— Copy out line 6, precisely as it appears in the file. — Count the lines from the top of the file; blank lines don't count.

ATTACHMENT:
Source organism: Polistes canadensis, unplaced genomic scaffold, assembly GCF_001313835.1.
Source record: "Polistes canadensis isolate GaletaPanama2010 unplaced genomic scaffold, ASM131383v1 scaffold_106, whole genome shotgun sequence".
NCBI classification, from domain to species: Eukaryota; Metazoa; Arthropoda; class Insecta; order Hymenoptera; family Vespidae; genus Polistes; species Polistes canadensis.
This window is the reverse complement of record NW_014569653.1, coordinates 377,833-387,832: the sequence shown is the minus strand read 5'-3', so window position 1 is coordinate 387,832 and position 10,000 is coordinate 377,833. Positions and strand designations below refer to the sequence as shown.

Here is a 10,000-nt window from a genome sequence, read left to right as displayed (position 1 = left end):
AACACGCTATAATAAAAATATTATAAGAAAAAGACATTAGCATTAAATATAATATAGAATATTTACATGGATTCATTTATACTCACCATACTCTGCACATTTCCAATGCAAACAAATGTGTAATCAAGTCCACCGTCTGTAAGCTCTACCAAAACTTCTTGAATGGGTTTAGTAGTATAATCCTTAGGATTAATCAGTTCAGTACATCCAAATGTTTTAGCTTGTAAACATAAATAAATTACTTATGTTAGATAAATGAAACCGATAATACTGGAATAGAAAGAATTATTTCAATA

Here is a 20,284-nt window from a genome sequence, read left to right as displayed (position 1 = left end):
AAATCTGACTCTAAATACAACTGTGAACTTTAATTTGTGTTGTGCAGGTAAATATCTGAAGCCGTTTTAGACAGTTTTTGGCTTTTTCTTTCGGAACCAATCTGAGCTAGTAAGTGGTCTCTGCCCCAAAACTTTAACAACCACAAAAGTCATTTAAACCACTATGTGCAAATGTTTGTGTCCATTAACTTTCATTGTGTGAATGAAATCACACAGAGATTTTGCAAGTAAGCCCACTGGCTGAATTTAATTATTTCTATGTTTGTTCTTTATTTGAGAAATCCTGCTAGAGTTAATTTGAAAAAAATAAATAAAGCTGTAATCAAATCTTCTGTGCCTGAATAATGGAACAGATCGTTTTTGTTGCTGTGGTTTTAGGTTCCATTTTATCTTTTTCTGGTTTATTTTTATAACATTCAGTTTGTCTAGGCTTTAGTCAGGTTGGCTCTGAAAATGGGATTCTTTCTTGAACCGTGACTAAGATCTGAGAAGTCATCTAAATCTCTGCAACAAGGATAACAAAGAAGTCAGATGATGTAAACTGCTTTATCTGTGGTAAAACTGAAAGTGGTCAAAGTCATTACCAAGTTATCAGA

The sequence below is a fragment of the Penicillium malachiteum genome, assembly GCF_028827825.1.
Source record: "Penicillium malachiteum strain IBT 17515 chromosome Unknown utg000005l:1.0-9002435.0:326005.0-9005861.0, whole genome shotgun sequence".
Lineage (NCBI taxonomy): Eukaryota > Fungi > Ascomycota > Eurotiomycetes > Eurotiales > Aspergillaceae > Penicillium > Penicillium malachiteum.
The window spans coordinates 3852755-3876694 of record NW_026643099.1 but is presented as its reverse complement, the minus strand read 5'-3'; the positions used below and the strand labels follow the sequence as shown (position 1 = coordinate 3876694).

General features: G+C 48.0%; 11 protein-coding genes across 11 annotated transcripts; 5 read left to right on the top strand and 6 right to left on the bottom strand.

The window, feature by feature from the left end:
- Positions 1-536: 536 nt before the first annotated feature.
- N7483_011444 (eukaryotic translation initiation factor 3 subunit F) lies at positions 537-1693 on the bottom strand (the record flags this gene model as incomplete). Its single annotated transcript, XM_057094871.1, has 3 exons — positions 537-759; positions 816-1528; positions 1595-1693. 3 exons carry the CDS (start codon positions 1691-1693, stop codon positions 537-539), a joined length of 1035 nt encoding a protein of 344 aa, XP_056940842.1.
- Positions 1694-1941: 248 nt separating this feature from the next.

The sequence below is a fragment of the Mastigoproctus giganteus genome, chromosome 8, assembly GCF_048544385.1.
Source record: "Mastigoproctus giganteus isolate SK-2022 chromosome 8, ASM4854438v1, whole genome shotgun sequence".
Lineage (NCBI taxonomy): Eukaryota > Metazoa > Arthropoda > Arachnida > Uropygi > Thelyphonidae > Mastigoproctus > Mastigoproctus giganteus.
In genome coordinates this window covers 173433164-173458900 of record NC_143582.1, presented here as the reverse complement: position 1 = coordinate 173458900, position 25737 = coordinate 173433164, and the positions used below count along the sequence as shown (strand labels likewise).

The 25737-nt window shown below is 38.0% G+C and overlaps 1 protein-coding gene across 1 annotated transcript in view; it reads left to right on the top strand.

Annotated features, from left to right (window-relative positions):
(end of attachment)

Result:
AACACGCTATAATAAAAATATTATAAGAAAAAGACATTAGCATTAAATATAATATAGAATATTTACATGGATTCATTTATACTCACCATACTCTGCACATTTCCAATGCAAACAAATGTGTAATCAAGTCCACCGTCTGTAAGCTCTACCAAAACTTCTTGAATGGGTTTAGTAGTATAATCCTTAGGATTAATCAGTTCAGTACATCCAAATGTTTTAGCTTGTAAACATAAATAAATTACTTATGTTAGATAAATGAAACCGATAATACTGGAATAGAAAGAATTATTTCAATA